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Use of low fresh gas flow in a circle breathing system does not provide adequate levels of humidity of the inhaled gas during paediatric anaesthesia


Bicalho, G. P.; Pedigone, C. M.C.; Jesus, L. S.B.; Braz, L. G.; Braz, J. R.C.

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European Journal of Anaesthesiology (EJA): June 2013 - Volume 30 - Issue - p 4-4
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Background and Goal of Study: When a patient's trachea is intubated, the normal warming and humidifying functions of the upper airways are bypassed. Hence, gas delivered to the patient needs to be artificially conditioned in order to preserve the mucociliary function of the respiratory tract. A circle breathing system can increase the humidity of inhaled gas, especially with the use of a low fresh gas flow (FGF). A heat and moisture exchanger (HME) can be used to further humidify the inhaled gas. The Dräger Primus anaesthesia workstation has a built-in hotplate to heat exhaled and inspiratory gases in the breathing circuit. The temperature and humidity of the inhaled gas of this anaesthesia machine have not yet been investigated in paediatric patients. The aim of this study was to compare the humidity of inhaled gas from a low-flow paediatric breathing system of the Primus workstation with or without a HME.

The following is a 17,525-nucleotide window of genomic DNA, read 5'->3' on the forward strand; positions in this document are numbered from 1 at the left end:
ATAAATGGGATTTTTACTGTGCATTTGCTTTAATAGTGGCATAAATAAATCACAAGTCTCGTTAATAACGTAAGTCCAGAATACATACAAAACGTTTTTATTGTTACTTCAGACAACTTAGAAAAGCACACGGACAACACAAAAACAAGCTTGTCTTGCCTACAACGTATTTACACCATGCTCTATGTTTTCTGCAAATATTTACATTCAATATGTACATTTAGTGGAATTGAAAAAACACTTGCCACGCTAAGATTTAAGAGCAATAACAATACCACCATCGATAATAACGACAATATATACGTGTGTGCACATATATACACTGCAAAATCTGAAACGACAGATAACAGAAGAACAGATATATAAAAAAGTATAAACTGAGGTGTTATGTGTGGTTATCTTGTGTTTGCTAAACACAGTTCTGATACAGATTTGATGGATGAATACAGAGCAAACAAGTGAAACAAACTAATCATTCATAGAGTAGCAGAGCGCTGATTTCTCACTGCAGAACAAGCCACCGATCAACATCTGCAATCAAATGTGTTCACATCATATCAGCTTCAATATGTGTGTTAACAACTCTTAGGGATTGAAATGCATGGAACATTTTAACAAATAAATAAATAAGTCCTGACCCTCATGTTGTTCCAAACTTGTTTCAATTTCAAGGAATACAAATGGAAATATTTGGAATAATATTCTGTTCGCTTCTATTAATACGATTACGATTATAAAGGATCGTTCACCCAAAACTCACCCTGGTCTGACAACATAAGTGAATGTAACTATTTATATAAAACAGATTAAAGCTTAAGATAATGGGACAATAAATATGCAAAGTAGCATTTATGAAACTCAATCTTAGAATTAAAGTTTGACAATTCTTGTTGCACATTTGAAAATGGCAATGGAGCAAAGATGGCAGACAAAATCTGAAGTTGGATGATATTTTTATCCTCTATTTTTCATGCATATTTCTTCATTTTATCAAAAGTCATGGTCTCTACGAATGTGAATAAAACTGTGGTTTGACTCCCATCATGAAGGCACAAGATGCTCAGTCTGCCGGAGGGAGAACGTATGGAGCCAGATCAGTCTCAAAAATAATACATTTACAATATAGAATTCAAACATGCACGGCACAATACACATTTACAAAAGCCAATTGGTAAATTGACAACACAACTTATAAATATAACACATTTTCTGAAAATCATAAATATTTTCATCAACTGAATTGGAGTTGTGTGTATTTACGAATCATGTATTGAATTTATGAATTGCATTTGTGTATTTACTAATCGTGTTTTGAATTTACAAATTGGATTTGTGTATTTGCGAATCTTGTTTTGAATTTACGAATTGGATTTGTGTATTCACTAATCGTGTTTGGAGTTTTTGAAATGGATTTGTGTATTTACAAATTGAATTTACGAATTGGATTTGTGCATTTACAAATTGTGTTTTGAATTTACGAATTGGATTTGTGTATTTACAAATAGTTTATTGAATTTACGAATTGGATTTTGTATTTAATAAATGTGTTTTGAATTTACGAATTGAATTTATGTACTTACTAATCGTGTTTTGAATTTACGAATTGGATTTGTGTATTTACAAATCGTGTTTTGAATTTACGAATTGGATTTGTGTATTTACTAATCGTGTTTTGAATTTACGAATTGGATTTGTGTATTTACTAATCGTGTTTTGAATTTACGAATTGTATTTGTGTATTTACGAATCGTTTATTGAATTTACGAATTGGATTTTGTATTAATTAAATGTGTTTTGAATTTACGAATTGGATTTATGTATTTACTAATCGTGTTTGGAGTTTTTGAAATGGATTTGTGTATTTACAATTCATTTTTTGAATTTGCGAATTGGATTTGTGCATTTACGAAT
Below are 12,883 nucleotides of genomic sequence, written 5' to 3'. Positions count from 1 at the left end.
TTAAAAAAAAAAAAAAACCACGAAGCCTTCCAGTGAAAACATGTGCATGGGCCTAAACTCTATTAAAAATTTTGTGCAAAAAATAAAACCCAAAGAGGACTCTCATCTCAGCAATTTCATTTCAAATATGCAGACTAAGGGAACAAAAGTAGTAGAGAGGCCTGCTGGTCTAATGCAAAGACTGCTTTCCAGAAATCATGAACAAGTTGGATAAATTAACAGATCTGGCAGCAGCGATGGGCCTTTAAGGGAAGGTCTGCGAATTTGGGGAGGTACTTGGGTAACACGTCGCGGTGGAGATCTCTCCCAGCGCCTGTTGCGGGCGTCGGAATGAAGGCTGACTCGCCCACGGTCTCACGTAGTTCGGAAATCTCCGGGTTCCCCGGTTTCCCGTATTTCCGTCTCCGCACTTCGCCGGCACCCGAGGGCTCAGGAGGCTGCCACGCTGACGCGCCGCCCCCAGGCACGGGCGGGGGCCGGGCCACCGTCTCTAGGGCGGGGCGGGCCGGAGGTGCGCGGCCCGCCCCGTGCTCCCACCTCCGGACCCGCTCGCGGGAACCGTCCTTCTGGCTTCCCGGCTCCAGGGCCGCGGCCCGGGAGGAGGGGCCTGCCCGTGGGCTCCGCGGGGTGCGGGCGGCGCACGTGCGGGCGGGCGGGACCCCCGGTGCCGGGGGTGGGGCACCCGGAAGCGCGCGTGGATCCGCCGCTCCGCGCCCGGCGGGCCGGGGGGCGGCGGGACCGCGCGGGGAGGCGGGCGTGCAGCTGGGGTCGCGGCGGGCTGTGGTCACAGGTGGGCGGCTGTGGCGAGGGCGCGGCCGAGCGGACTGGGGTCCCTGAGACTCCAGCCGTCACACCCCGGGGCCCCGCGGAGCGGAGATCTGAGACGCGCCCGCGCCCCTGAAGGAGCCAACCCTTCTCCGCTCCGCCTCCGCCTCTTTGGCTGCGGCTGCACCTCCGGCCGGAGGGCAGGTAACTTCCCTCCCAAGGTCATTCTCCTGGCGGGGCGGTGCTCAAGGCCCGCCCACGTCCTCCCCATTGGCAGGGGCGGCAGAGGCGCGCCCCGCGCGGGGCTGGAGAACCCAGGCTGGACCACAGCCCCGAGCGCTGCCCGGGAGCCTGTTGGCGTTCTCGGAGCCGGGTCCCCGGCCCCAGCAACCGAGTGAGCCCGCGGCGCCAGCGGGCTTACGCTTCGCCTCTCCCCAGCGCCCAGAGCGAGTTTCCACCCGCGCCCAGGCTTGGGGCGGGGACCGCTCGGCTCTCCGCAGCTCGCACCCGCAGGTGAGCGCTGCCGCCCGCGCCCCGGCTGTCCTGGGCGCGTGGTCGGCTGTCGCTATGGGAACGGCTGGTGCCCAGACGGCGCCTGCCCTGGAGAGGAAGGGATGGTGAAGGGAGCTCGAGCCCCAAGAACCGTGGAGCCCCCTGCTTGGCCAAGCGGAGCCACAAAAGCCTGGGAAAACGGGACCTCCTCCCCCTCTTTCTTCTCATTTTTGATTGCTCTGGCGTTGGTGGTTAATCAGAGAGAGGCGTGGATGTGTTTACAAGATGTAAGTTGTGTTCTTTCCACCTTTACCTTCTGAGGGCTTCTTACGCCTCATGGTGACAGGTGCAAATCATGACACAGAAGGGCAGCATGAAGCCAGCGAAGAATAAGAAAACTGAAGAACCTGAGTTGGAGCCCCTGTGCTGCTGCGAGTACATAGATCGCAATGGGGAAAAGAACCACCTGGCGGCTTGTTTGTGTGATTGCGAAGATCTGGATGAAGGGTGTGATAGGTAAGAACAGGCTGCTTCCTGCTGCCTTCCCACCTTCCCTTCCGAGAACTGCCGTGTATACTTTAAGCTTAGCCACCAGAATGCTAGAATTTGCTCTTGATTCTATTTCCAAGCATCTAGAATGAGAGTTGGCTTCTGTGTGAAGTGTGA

Materials and Methods: Twenty ASA I-II children (mean age: 4.5±2.3 years; mean weight: 19.1 ±6.2 kg) scheduled for general anaesthesia with tracheal intubation were randomized in two groups: without (Group I) or with (Group II) a HME into the breathing circuit. The children were ventilated using a paediatric circle system with CO2 absorber with a low FGF (1 L/min) of the Dräger Primus workstation. Temperature and relative and absolute humidity of the inhaled gas were determined close to the tracheal tube using a thermo-hygrometer. The measurements were made at 10, 20, 40, 60 and 80 min after tracheal intubation.

Results and Discussion: The use of an HME (Group II) provided significant higher mean temperature (30.3±1.1°C vs 27.0±1.2°C in the Group I) and mean relative (80±2% vs 65±4% in the Group I) and absolute humidity (25±1.5 mg H2O/L vs 17±1 mg H2O/L in the Group I) of the inhaled gas (P< 0.0001). During anaesthesia, a minimum moisture target of 23 mg H2O/L is recommended to reduce the risk of dehydration of the respiratory tract. Dry gases can also result in thickened mucous and obstruction of a small tracheal tube.

Conclusion(s): The low-flow paediatric breathing system of the Primus workstation does not meet the minimum requirements for humidity of inhaled gas during anaesthesia in children. The insertion of an HME increases the humidity of the inhaled gas, bringing it close to physiological values.

Acknowledgements: FAPESP (grant number 2011/13545-0).

© 2013 European Society of Anaesthesiology